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That talk is taboo

Regissør: Ziad Doueiri

When Lebanese-born Ziad Doueiri embarked on his new film, he considered it very likely that the Lebanese authorities would ban the film because of its controversial content.  


The outspoken filmmaker Ziad Doueiri has never been afraid to be controversial. In his latest feature film insult he is based on a seemingly insignificant incident in which a few words from a Palestinian to a Christian in Lebanon are brought to justice. The case is also gaining a lot of attention in the media and the population, as it plunges into "an old wound that was never healed": bloody events during the civil war of the 70 century, and it still inflamed relations between Christians and Palestinians in the country.  

“When we wrote the script, we had no political or social message. We had a History – about a conflict between a Christian and a Palestinian. I would like to raise this to deal with more universal issues such as justice and dignity. The story could take place in Spain, Ireland, the former Yugoslavia or Latin America, ”says the director. 

Banned in Arab countries

New Time meets Ziad Doueiri in connection with Arab Film Days, where the premiere insult was the opening film. He wrote the script with his ex-wife Joelle Touma, who belongs to the Christian part of Lebanon's population. The director got the idea for the movie when he himself experienced a similar episode. 

"A silly incident that took place in Beirut a few years ago, when I argued in an argument with a Palestinian that Ariel Sharon should have exterminated them all. I was angry with the Palestinians for banning my previous movie, ”he says. Douiris movie The Attack from 2012 was banned in 22 Arab countries. 

"It is part of today's left, including in Europe, that acts in a fascist way – in the sense: If you do not fully follow their beliefs, you are considered to be against them. The attack against Attack came exclusively from the left wing, and mainly the BDS movement (global movement for boycott, disinvestment and sanctions against Israel, editor's note). That I filmed The Attack in Israel, was considered a crime of the worst kind. Instead of debating the film, the other Arabs convinced them to boycott it. The radicals on both the Israeli and the Arab side are not that different, ”Doueiri says. The same was tried with insult,  but succeeded only in Palestine and Jordan. 

Supported by the Prime Minister

"Lebanon has a bloody and very complex history. We have a political party that has more weapons than the state, ”Doueiri says, referring to Hezbollah – which is not specifically mentioned in the film. This is also not allowed under Lebanon's strict censorship rules, according to the filmmaker. 

"The Palestinians are not so innocent, they too have caused a lot of human suffering."

When he started insult, Doueiri considered it very likely that the Lebanese authorities would ban the film because of its controversial content. After a few months of discussion, however, Prime Minister Saad Hariri took the film in defense. Like Doueiro's debut filmWest Beirut it ended up being the country's official Oscar candidate in the Best Foreign Language Film category – and even nominated, as the first Lebanese film in history. 

"The film was a huge success in Lebanon. The Christians went in hordes to see it – while the Muslims boycotted it. It divided the country into two, "says the director, who emphasizes that he is not a Christian himself:" I have a Muslim background, with left-liberal parents. "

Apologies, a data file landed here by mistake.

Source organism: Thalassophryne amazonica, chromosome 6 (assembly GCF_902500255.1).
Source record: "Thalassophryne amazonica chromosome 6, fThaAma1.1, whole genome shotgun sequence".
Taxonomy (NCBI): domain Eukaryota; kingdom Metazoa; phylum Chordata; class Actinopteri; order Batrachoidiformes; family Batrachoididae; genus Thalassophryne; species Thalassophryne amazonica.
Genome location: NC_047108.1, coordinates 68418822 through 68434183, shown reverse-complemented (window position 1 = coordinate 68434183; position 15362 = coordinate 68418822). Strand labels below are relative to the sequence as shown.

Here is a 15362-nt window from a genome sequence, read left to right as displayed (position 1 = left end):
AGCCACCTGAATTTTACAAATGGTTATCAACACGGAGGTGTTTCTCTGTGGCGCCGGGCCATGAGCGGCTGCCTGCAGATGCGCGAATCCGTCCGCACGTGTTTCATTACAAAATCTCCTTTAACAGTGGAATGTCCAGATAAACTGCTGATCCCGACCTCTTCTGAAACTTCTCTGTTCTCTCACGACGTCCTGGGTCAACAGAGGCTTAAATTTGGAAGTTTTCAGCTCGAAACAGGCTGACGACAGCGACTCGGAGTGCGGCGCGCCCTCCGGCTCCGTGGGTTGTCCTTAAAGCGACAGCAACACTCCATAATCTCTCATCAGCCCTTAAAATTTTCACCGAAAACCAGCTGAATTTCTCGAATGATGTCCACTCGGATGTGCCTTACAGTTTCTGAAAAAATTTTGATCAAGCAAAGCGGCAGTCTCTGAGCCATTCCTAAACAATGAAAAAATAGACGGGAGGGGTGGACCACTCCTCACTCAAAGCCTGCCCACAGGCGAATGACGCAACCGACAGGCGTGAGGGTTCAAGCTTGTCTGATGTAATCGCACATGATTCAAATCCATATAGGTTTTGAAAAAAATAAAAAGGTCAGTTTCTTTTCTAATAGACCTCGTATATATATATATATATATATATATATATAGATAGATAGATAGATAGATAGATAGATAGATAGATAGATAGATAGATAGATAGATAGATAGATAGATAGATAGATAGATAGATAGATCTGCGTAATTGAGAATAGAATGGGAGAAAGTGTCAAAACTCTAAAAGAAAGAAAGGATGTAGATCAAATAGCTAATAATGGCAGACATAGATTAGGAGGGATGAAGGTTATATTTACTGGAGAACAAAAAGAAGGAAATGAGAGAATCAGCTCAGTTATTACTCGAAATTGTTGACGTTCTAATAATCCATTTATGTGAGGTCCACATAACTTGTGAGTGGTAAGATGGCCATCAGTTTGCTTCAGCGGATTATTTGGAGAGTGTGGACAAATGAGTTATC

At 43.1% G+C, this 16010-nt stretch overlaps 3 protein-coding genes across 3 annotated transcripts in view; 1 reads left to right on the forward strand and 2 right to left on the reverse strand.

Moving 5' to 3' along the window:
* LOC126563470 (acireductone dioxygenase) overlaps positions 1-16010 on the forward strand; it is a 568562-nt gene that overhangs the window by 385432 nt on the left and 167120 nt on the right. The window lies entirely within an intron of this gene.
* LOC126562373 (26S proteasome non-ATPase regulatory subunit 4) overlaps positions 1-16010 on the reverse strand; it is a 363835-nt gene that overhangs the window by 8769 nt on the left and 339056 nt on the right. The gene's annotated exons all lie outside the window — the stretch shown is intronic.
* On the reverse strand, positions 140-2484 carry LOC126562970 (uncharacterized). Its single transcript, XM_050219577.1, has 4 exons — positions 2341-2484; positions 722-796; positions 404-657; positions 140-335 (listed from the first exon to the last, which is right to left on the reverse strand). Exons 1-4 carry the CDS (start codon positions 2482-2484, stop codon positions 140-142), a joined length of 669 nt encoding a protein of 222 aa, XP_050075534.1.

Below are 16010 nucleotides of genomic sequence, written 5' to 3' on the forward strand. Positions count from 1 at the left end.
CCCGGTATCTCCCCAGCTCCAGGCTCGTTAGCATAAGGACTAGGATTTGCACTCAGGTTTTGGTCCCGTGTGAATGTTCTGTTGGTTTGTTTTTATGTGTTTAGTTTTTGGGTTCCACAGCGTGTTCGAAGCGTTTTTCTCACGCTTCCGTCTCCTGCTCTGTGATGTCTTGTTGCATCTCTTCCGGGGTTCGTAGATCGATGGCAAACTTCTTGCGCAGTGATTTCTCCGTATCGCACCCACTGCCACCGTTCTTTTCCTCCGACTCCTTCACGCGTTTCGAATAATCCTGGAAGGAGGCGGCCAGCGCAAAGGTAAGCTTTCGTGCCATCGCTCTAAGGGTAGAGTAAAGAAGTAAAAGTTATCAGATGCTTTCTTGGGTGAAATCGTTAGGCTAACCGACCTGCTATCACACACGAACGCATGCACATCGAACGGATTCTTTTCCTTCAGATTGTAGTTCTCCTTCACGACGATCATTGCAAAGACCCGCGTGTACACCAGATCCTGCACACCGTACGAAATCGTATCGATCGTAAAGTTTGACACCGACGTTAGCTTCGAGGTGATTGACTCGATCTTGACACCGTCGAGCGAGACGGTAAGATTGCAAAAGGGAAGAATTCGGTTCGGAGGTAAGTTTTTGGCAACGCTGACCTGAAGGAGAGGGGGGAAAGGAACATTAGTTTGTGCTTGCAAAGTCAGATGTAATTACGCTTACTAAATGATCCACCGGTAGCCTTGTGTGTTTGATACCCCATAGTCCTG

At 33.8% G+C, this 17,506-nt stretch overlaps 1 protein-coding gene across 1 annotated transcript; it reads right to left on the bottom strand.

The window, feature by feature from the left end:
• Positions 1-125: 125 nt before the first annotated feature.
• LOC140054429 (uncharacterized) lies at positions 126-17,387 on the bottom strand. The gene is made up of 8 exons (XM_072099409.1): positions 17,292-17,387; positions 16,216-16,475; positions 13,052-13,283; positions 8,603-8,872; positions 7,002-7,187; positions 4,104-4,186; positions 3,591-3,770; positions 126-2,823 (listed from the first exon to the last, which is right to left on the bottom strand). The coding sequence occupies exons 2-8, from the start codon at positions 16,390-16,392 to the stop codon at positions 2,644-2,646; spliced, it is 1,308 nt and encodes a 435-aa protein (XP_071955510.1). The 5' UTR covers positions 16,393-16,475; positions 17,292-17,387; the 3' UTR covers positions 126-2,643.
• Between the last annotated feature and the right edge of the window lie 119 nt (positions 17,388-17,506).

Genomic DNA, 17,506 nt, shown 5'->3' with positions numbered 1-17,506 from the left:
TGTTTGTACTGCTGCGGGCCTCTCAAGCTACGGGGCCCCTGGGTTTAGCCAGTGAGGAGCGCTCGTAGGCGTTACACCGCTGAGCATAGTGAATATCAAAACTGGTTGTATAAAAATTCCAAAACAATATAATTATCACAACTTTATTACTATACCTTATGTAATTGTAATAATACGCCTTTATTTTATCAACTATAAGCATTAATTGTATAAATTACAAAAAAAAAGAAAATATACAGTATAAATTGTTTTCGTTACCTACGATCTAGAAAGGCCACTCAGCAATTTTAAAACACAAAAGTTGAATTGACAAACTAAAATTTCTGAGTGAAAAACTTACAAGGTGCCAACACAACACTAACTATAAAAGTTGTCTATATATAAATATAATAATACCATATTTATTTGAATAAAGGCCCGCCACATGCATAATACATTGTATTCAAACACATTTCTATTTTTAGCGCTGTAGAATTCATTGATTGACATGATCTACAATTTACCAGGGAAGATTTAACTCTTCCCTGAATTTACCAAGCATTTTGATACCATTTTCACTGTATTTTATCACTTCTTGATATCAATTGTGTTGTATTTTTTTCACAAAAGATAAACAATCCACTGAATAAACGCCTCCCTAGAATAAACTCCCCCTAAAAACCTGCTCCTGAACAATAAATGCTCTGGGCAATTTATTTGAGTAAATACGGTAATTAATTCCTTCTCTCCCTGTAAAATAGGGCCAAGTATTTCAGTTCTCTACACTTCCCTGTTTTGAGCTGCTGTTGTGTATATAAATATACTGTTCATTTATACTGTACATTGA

The power of the word

Doueiri is based in Paris, but has 14 years of experience in the American film industry – including as a camera operator for Quentin Tarantino. In Lebanon he must have been armed then insult should have premiere, due to threats from individuals. 

"However, the defense of the film was greater than the attack by the many who fought it," he says. 

- Could any of what you depict have happened in Lebanon of reality? 

“In all societies, a small, single event can have dramatic consequences. This has happened several times in Lebanon, as when the Jutland Post printed cartoons of Prophet Muhammad and Beirut were almost on fire. Words matter a lot. It is dangerous to offend anyone's religion in the Arab world. And see what Trump is writing on Twitter. There are many word wars in the world today. The lawyer in my movie discusses this: Can you say what you want, is it freedom of speech? ” 

- The same lawyer also says that the Palestinians have a kind of monopoly on suffering. Do you agree? 

"Then insult came out, it was Palestinians who attacked it most, since it points out that these people have also massacred. They accused me of being a right-wing fascist. I'm not – I'm just telling the truth, and this is documented. The Palestinians are not as innocent as people think, also they have caused a lot of human suffering. But no one talks about it. The Palestinians are always portrayed as the ultimate victims. ” 

- And this picture is something they consciously want to maintain? 

"Of course. When you play victim, you will have sympathy for your cause. Look at how much support the Palestinians receive in Norway – something I do not mind, well to note. ” 

- Do you see yourself as a political filmmaker? 

"No, only as a filmmaker. But I'm interested in characters that challenge the system, so that's a political aspect of what I do. For example, do you consider Oliver Stone to be a political filmmaker? ”  

- I should have asked him the same question. 

The film premieres October 5.

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Aleksander Huser
Huser is a regular film critic in Ny Tid.

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